What a difference three months make
It was a shock then, but today’s match felt light years removed from the meeting these sides played out in Murrayfield on October 12.
It was a result that shook Rob Penney into publicly lambasting his team in the aftermath and that move has apparently paid dividends with 11 wins from the 12 games since.
Of course, Edinburgh have since proved to be a better side than we viewed them on that day and, with nothing to play for, were perhaps a cut below their usual intensity as the second half wore on. Nevertheless, Munster displayed calm assurance when in possession and, even before Edinburgh were reduced to 14 men, the back-line were making decisive breaks in the black defence.
Hosting quarter-final can offer more than just home advantage
It’s been a sad statement on the lack of disposable income and rugby optimism around Limerick, but empty seats have been a feature of even the biggest games at Thomond Park over the last few years.
The news that the venue was a 26,500 sell-out with the prospect of a home quarter-final to come was a massive lift to all involved on and off the pitch in Munster Rugby and that kind of positive atmosphere is sure to offer a great big bienvenue to Guy Noves and Toulouse when the big day comes in April.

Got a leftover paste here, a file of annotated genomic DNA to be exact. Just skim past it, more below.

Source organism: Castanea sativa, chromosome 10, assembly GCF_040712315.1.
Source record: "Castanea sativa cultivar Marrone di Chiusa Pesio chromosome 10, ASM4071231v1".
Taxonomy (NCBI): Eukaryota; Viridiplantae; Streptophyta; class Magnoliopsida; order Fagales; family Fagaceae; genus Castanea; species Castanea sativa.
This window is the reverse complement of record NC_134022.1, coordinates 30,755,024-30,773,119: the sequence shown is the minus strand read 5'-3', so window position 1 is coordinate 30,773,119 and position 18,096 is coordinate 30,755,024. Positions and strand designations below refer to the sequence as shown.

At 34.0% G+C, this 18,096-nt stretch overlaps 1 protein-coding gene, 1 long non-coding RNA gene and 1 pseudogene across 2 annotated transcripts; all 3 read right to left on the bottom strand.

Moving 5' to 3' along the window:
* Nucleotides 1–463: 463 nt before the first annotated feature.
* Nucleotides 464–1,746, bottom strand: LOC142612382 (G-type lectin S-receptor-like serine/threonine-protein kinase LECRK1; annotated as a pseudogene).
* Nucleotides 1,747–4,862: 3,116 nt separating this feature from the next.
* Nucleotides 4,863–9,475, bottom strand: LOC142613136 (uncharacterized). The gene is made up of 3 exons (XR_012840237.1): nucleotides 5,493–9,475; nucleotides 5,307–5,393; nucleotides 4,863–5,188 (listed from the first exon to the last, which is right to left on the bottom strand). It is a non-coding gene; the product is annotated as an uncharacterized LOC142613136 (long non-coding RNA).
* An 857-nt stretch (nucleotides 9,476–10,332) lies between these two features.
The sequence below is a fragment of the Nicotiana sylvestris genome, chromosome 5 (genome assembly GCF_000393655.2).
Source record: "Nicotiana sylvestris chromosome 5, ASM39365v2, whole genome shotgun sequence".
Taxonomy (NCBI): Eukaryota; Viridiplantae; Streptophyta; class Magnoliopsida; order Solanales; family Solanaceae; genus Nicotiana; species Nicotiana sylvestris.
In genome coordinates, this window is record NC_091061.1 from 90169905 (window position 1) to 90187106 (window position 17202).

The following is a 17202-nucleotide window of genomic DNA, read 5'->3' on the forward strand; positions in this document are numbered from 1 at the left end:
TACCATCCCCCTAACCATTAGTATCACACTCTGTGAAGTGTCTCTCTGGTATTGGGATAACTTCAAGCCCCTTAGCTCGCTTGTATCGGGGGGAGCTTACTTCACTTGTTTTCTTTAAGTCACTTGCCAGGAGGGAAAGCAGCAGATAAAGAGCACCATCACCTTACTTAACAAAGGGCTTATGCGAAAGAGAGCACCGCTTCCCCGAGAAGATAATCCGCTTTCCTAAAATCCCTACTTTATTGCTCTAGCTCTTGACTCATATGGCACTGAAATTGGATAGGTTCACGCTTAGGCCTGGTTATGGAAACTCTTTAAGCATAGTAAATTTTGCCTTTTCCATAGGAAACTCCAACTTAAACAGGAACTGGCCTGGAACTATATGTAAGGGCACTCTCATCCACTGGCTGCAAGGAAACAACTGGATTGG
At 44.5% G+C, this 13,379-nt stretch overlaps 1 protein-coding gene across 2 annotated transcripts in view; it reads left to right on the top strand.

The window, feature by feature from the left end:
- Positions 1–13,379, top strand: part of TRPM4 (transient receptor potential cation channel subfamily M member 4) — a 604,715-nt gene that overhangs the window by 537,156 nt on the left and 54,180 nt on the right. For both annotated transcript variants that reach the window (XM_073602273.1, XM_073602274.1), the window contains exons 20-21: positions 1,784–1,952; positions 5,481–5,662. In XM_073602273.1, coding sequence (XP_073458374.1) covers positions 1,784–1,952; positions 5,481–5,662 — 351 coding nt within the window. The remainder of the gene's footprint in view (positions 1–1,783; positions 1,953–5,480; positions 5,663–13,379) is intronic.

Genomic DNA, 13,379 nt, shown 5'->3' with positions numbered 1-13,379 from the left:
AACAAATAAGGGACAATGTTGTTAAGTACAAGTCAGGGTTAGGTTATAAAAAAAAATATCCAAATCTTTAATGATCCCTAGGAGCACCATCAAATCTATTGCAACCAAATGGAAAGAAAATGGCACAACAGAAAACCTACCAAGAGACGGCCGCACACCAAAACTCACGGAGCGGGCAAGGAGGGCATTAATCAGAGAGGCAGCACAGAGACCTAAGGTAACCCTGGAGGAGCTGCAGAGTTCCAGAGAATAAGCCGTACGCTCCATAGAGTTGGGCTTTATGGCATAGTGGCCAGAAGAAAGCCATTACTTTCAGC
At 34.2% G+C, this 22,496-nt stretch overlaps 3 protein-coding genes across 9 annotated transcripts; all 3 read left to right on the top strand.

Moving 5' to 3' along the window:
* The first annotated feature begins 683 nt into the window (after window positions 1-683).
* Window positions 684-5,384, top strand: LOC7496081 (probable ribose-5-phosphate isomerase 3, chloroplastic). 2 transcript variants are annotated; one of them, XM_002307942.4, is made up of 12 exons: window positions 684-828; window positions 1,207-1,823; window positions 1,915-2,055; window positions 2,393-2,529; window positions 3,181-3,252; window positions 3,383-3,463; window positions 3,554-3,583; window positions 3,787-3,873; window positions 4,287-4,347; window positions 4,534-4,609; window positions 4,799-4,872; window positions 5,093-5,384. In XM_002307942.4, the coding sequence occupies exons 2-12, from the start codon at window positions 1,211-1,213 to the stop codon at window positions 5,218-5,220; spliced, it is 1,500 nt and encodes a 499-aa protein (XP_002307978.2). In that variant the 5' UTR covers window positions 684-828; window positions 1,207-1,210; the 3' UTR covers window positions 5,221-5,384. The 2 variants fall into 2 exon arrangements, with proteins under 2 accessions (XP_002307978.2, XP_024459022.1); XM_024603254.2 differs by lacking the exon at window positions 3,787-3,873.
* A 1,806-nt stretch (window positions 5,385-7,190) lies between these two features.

Big calls, big character
It was fitting that Peter O’Mahony should ground the decisive fourth try. The young captain willingly took the hopes of a province onto his own shoulders today and was single-minded in his intent to get early tries on the board.
His first-half decisions to pass up easily kickable opportunities when the score was just 5 – 3 was a telling moment in the game. Munster may have ended the day on six tries, but when O’Mahony’s gamble paid off, a massive amount of pressure was suddenly lifted from the hosts.
Keatley or Hanrahan? Try both
When JJ Hanrahan appeared off the bench in the second half even the public announcer presumed it was to replace Keatley who had just fluffed a grubber kick. Instead James Downey was called ashore and Keatley took up a place in the centre.
At the time Munster were still one try short of a bonus so it was quite a brave switch from Penney, but the addition of a second 10 did indeed give Munster greater attacking options when on the front foot.
Munster back-line gets the job done
By the time Wayne Barnes blew the final whistle, Munster had thoroughly demoralised their guests. Once the technically-excellent pack had batted Edinburgh back in the second half the men behind the scrum sniffed their chance and duly took it.
Four of the six tries arrived from backs today and Munster finish the pool stages on 19. Of the teams in the knock-out stages only Saracens – who clocked up 11 against Connacht yesterday – have managed more. Not bad for a side who are constantly said to be too lateral in attack.